A small, almost forgotten Catholic church with a big history, located off the beaten path in the unincorporated community of Tiffany, could get a chance at second life as it approaches its centennial.
“It’s just totally underappreciated and unknown by so many people,” said Ruth Lambert, a cultural program director with San Juan Mountains Association, a nonprofit geared toward public land stewardship and education.
“But this is really a beloved structure that people really do care about. It’s intact with no modern additions, so it’s original in that sense … but it is deteriorating and people don’t have the funds to fix it up.”
Lambert and others invested in the preservation of the Tiffany church submitted a nomination this week to place it in Colorado Preservation Inc.’s Endangered Places program.
If listed, the Igelsia de San Antonio Catholic Church could be eligible for a number of opportunities for restoration and preservation.
“We’re hoping to try and get some acknowledgment of its importance,” Lambert said. “Then apply for some grant applications to actually undertake repairs.”
Built in 1928The Igelsia de San Antonio Catholic Church in Tiffany was built in 1928, about 35 miles southeast of Durango, along what’s now Colorado Highway 151.
As early as the 1870s, Hispanic people from northern New Mexico and the San Luis Valley migrated along the San Juan River, settling in small towns that flourished over the next two decades.
But in the early 1900s, the U.S. Bureau of Reclamation displaced many of these communities in its attempt across the American West to develop water storage projects through major dams and water diversions.
Many people moved into the southern part of La Plata County, especially the Tiffany area, where they could buy homesteads that were not claimed by Native American tribal members.
The Tiffany church served these people and regularly held services until 1972 when Masses were transferred to the Catholic church in Ignacio.
Today, it also stands as the last homage to the Hispanic community in Tiffany, especially after the Abeyto dance hall burned down in 2015.
Margaret Muñoz-Lucero was born in 1957 and grew up in Tiffany.
Although her family moved around the Four Corners, they always made a point to attend the Feast of St. Anthony celebration at the Tiffany church every June.
“The pews would be full,” Muñoz-Lucero said.
Families at the time would pass around caretaking responsibilities for the church. In the late 1960s, it was Muñoz-Lucero’s parents’ turn, and they didn’t relinquish responsibility for the next 10 years or so.
Muñoz-Lucero moved away in the mid-1970s, and although she would try to come back for the St. Anthony’s feast, overall participation at the church began to wane.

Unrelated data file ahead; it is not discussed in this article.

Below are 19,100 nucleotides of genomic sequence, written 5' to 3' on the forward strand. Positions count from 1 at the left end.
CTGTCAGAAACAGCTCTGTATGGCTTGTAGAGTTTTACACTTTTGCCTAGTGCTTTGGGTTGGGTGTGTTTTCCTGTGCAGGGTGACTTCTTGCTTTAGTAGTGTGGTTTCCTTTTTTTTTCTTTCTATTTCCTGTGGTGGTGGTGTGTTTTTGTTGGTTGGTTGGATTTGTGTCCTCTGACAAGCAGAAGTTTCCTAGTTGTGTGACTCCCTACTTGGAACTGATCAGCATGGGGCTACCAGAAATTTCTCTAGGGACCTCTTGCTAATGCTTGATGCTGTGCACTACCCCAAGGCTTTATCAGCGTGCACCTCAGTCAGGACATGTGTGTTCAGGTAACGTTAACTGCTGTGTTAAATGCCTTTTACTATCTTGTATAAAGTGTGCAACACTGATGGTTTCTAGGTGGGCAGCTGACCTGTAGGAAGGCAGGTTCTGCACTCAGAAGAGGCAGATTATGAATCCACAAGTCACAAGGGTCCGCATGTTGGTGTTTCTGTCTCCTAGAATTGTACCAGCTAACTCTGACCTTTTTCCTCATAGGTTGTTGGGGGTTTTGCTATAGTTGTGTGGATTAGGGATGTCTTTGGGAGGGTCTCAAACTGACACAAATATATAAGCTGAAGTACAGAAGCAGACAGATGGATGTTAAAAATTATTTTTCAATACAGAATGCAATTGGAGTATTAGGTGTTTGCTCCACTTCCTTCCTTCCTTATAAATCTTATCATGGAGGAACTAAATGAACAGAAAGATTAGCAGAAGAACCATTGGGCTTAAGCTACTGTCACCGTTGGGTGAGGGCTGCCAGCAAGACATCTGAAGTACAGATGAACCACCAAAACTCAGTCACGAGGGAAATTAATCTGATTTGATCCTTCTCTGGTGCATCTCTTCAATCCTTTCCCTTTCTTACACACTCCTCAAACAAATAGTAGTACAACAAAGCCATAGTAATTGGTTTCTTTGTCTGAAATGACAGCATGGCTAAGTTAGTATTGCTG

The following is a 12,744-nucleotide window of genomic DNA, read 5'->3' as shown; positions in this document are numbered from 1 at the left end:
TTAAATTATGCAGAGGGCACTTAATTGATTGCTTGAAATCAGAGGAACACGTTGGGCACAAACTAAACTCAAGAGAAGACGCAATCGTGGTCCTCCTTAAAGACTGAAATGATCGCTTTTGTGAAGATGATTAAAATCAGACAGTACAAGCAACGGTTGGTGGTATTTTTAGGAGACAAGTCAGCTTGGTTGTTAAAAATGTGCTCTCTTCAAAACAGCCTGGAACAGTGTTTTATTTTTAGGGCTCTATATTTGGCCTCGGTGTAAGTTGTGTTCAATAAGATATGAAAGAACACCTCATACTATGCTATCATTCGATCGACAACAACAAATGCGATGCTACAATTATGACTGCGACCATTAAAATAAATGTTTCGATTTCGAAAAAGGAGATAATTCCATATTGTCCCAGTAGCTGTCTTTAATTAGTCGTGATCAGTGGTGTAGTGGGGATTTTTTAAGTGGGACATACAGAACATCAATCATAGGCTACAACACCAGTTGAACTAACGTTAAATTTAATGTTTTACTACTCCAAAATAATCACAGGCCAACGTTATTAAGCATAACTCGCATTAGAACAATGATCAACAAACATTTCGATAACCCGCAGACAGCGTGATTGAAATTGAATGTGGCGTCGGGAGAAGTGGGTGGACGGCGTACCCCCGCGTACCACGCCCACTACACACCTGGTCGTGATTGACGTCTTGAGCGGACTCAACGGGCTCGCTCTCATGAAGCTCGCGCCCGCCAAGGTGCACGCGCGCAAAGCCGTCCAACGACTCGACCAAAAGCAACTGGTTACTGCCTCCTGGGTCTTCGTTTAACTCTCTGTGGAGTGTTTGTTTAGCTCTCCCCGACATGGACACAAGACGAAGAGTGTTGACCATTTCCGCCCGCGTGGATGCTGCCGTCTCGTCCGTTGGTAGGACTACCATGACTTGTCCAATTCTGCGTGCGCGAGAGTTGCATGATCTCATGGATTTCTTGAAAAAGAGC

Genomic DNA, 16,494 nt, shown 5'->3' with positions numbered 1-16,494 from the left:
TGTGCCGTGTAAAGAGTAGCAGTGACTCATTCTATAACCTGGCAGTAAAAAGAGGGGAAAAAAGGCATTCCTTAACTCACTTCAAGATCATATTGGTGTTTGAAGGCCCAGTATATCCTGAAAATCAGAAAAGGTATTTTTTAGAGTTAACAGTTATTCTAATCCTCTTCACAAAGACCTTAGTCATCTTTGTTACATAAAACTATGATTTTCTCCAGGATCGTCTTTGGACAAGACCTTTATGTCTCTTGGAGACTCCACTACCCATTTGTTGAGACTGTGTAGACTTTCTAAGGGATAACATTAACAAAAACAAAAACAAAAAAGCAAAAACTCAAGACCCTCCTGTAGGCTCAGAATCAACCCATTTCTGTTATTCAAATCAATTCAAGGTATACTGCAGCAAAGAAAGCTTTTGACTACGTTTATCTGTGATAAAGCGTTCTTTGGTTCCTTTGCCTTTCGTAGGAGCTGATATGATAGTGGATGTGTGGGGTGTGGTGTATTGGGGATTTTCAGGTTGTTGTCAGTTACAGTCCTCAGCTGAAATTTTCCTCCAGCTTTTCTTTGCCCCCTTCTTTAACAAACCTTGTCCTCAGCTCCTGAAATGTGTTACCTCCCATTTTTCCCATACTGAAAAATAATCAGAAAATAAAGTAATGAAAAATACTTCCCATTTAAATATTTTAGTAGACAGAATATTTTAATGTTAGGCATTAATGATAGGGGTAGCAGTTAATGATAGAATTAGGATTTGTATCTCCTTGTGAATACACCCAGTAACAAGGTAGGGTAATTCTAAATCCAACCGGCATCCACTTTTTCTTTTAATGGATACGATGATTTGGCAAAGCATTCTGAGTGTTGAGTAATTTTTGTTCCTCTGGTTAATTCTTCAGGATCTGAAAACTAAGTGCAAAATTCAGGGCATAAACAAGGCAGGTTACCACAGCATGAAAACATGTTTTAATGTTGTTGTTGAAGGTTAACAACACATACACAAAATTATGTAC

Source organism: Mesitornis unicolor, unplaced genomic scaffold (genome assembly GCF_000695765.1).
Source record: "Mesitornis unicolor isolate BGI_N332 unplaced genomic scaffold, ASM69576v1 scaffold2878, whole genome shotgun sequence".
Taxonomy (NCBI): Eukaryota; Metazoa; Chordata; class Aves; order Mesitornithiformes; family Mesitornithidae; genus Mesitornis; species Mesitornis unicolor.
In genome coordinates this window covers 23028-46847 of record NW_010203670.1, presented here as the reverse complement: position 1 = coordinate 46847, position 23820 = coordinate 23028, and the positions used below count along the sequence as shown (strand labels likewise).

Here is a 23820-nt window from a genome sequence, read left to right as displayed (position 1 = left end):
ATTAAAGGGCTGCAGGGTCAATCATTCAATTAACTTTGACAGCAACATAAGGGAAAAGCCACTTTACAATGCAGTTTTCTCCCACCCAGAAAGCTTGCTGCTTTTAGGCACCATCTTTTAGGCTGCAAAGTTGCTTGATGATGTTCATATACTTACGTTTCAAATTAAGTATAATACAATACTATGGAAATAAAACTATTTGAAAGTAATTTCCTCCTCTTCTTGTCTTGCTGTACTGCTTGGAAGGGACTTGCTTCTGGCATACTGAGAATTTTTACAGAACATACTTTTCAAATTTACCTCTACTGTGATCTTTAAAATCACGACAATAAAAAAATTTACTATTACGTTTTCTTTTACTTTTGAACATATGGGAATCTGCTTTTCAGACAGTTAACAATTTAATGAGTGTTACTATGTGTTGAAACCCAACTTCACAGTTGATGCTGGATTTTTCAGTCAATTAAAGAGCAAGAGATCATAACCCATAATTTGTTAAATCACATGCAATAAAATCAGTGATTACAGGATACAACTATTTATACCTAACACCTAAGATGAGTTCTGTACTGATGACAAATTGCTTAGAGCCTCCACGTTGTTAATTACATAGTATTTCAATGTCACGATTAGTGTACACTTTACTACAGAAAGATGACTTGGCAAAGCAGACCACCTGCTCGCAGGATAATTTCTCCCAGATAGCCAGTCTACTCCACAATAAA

“Families that grew up around this area started to move away,” Muñoz-Lucero said.
The once-thriving church started to deteriorate and be forgotten.
That all changed in 2012, however, when Muñoz-Lucero moved back to Tiffany and immediately took on the role of caretaker.
“It was a calling for me to take over,” she said. “I’ve been taking care of it ever since, trying to bring it back up to par.”
Crumbling exterior, beautiful interiorOver the years, there have been no modern additions or significant changes to the church. The bell tower, the organ in the loft, the confessional, altarpieces and pews are intact and original.
But the foundation is iffy, Muñoz-Lucero said. And there’s a long wish list of fixes, including installing electricity, drilling a well for water, graveling the parking lot – to name a few.
“It is important to me because I grew up in this area, and I’ve seen the church disintegrate little by little,” she said. “But I hope to restore it so people have a place to come so we can hold Mass.”
Kim Grant, director of Colorado Preservation Inc.’s Endangered Places program, said about 20 sites were nominated this year across the state to be included on the historic places list.
After a site is nominated, the organization assigns a person to review the location, take a tour and talk to the people interested in preservation to identify what the threats are to the place.
In June, Grant and others were on a historic tour of Southwest Colorado and visited the Tiffany church.
“Truly an interesting little church with an interesting history,” Grant said. “The interior was just beautifully preserved. But the exterior is really showing the wear and tear and age and limited resources people have to protect it.”
Grant said one thing was clear on the tour: The local community has a huge interest and passion to share the church and work together to preserve it.
Sites selected for the Endangered Places program are announced in February, and there’s still extensive review work to be done, Grant said.
“It’s a small, modest enough project that I’m optimistic it’d be saved or restored,” he said.
Lambert said if the Tiffany church is included in the Endangered Places program, she would like to get it listed on the National Register of Historic Places in La Plata County, which would open up grant opportunities.
Building communitySince Muñoz-Lucero returned as caretaker, she has been holding the Feast of St. Anthony. Her first year in 2012, about 45 people attended. This past June, about 85 people showed up.
And it’s not attended by just Hispanic residents with deep roots in the area. More people from all walks of life are showing up, Muñoz-Lucero said.
St. Anthony is considered the saint of lost items. What namesake could be more fitting for a small church in Southwest Colorado that’s experiencing a renaissance as it nears 100 years old?
“I really want it to keep it standing as a historical place for the community we’re in, and the future community that’ll come in,” she said.